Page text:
Distribution of Rebalance Returns – Configuration of Investment Strategies

The Distribution of Rebalance Returns - Configuration of Investment Strategies
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Distribution of Rebalance Returns – Configuration of Investment Strategies

In this article from our series on “Configuration of Investment Strategies“, we’re introducing a critical performance metric. The Distribution of Rebalance Returns is a useful way to visualize how returns are spread out across different probabilities in an investment strategy.

The Distribution of Rebalance Returns.

Let’s clarify what a probability distribution means in the context of finance and investments.

A probability distribution

A probability distribution, in finance, is a mathematical function that tells us how likely various outcomes are. It helps us understand the range of possible returns from an investment strategy and the likelihood of each of those returns occurring.

In the case of the Distribution of Rebalance Returns, this probability distribution is an essential tool to evaluate the risks and potential rewards of their strategy. It basically shows us how returns are distributed across different possibilities, providing a comprehensive analysis of the strategy’s performance.

In this graph, the Y-axis represents the probability density, and the X-axis shows the return of the investment strategy in terms of a percentage. Probability density indicates the likelihood of a specific return within the distribution.

Think of the Y-axis as a way of showing how returns are spread across the range of possibilities. Higher probability density at a specific point means a higher chance of getting a return near that point, while lower density means a lower chance.

Now, let’s zoom in on a key aspect of the probability distribution – the mean.

The mean of a probability distribution

The mean of a probability distribution, also known as the expected value or average, is a measure of the central tendency of the distribution. It tells us the long-term average or the “typical outcome” when a random experiment is repeated many times.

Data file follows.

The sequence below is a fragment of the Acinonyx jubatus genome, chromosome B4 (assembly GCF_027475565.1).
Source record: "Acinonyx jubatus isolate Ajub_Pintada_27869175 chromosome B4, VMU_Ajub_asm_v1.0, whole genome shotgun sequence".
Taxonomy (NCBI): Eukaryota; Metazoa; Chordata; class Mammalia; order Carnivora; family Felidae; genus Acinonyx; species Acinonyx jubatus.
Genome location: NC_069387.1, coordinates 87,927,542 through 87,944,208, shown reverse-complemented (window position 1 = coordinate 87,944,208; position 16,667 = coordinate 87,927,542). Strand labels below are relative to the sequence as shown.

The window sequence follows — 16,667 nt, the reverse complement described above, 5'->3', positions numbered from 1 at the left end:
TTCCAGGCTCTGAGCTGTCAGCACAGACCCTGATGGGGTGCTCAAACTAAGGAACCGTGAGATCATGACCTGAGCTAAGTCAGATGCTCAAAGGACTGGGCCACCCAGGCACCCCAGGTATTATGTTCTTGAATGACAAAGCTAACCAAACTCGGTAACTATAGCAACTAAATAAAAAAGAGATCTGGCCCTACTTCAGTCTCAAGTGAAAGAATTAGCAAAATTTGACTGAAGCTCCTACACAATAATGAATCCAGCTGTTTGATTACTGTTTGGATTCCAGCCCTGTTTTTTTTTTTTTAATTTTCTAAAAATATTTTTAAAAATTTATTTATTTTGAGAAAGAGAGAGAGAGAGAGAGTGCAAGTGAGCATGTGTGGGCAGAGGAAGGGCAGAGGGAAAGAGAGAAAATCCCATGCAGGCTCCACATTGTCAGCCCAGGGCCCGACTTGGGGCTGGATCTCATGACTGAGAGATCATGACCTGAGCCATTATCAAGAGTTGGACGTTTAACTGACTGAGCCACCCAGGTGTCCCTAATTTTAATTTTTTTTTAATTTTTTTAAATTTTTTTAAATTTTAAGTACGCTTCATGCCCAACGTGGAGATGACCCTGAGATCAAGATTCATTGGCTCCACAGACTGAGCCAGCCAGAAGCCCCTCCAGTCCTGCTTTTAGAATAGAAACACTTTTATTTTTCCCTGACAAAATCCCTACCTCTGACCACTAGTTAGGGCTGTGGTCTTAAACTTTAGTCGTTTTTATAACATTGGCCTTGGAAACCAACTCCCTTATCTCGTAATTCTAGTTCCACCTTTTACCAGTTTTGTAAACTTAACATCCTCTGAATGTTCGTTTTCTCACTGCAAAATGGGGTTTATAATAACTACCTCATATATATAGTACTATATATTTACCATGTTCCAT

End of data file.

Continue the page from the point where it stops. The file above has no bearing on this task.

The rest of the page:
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Now, comparing the first plot, which showcases our Strategy alongside the SP100 benchmark our Long-Short strategy has a mean of 0.965, while the SP100 has a mean of 0.744. This means that, on average, for each rebalancing period (monthly in our case), our strategy returned 0.965%, and the SP100 returned 0.744%.

We can also analyze our long and short strategies. Just to recap, the long strategy involves the top-rated stocks, while the short strategy consists of the worst-rated stocks, used to build our balanced or aggressive strategy.
If you want more info about how we use the rating of the stocks to create the different strategies read about it here.

When we look at the Long strategy, which selects the top 20 rated stocks, we see that the mean of our probability distribution is 1.280, while for the shorted stocks, the mean is -0.315.

These numbers quickly show that the Long strategy is better suited for a more aggressive approach. The distribution plot also reflects this, showing a wider range and, therefore, more volatility in this strategy.

The Short strategy is the one that has lower returns but more stability, and it’s optimal for creating a balanced risk-averse portfolio.

Was the articles useful for you? Contact us and use Strategies Configurator for building and evaluating your investment strategies.